Condensate Field Debottlenecking (Das Island, Abu Dhabi)
Problem and Field Background: The Das Island onshore oil field was operating at only a fraction of estimated throughput capacity because of a surface production bottleneck. EnSys Yocum was contracted to devise solution(s) to the production constraint in the flowline system.
The crude from the field was a light oil/condensate (50˚ API crude and gas-oil ratio of 3500 scf/stb). An 18 mile subsea flowline from Das Island to Abu Dhabi delivered approximately 70,000 bpd oil (water cut < 5 percent) through an 18 inch flowline. In the subsea, a significant incline starts to occur about a mile from onshore Abu Dhabi after almost 17 miles of little elevation change. Then, upon reaching onshore Abu Dhabi, the flowline passes over a 250 foot cliff which is almost a 90 degree incline. The 1st stage gas oil separator is located approximately 150 feet after the cliff.
Analysis: EnSys Yocum employed PRODSIM (production facilities simulation) and GOSPSIM (gas-oil separator simulation) to accurately simulate the system and subsequently devise solutions to improve the oil field’s performance. An accuracy of 9 percent was achieved for oil, water and gas rates as compared to test separator results. PRODSIM also accurately predicted the flow regime at successive increments throughout the system. PRODSIM indicated that the flowline was operating in stratified flow for the first ~17 miles until the significant elevation change begins as the flowline approaches onshore Abu Dhabi. The flowline problems are compounded by the sharp elevation change of the 250 foot onshore cliff. After travelling over the steep cliff, the production is operating in a highly unstable flow regime (slug flow).
Because sizable slugs were formed in the flowline during the steep incline and the 1st stage gas-oil separator was located only 150 feet after the cliff, the separator was effectively being swamped with slugs. This bottleneck was limiting the total system throughput to only 60 percent of capacity. GOSPSIM estimated the sizes of the gas bubbles were six times the length of the liquid slugs and that 11-13 percent of gas was entrained in the liquid slugs.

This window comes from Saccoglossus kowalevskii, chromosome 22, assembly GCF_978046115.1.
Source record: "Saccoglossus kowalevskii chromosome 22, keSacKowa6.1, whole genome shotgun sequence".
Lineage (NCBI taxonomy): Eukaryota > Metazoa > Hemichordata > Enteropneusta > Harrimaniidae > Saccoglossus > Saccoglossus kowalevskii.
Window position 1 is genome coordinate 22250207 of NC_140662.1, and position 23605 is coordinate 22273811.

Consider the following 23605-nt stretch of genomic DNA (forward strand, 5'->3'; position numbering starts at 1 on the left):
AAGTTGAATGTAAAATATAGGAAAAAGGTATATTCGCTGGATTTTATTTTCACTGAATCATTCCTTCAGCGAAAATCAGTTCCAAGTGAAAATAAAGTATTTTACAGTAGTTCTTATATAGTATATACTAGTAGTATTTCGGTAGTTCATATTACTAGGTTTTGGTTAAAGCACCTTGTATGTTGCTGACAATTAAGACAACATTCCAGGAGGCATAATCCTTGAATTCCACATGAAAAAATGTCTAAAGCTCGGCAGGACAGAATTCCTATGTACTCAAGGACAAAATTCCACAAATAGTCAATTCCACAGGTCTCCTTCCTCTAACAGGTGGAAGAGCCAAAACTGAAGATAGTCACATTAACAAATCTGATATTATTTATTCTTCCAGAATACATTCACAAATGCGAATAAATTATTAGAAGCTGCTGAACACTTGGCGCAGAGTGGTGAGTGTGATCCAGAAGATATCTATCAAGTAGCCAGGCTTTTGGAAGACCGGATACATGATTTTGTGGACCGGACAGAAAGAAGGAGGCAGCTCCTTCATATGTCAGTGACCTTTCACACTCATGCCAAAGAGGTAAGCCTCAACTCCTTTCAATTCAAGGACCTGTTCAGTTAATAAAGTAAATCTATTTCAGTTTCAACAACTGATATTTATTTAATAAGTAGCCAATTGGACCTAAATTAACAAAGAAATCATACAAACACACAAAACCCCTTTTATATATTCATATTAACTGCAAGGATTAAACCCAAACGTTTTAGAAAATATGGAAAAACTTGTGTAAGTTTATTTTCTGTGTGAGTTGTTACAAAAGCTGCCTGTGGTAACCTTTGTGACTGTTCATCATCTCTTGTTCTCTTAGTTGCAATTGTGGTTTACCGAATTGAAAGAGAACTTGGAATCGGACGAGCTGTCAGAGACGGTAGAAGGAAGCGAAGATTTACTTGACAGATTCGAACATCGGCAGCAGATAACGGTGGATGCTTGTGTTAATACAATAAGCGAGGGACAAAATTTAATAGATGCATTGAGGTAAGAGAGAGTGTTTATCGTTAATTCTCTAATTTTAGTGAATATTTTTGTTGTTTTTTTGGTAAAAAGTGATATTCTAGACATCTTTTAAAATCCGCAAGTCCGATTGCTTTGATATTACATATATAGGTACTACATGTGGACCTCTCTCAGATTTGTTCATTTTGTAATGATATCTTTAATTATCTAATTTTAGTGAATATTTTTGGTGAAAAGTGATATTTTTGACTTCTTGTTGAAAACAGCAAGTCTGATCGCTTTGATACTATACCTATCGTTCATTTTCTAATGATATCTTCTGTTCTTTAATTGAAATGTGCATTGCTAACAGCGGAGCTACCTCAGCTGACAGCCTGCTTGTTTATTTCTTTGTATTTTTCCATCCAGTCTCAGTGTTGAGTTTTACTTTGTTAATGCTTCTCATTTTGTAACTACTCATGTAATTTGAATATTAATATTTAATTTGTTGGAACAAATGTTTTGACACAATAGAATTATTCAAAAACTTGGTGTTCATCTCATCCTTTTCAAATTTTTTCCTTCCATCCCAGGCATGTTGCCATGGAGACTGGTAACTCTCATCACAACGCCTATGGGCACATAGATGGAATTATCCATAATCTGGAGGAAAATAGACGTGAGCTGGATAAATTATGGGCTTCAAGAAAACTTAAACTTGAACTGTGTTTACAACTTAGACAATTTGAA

Solution: EnSys Yocum proposed (3) solutions to alleviate the system bottleneck and provided simulations to verify each solution:
(1) After the 18 inch pipeline reaches shore (directly before the steep incline), utilize concentric piping by placing a 12 inch line inside of the 18 inch line. In this way, flow would occur both up the annulus and center flowline depending on the level of throughput. This would break up the flow and result in slugs not forming as flow traveled over the cliff.
(2) Create a manifold onshore directly before the steep incline where the 18 inch flowline would be divided into (3) 8 inch flowlines to travel over the cliff.
(3) Alter the control valve setting located after the cliff and before the 1st stage gas-oil separator—reduce the lift from 70 percent (~10 psi pressure loss) to 25 percent (~200 psi pressure loss). The high pressure drop would effectively burst slugs of this type.
After preventing slug flow from entering the separator, the total oil delivered by the system increased to slightly over 110,000 bpd, i.e. by nearly 60%.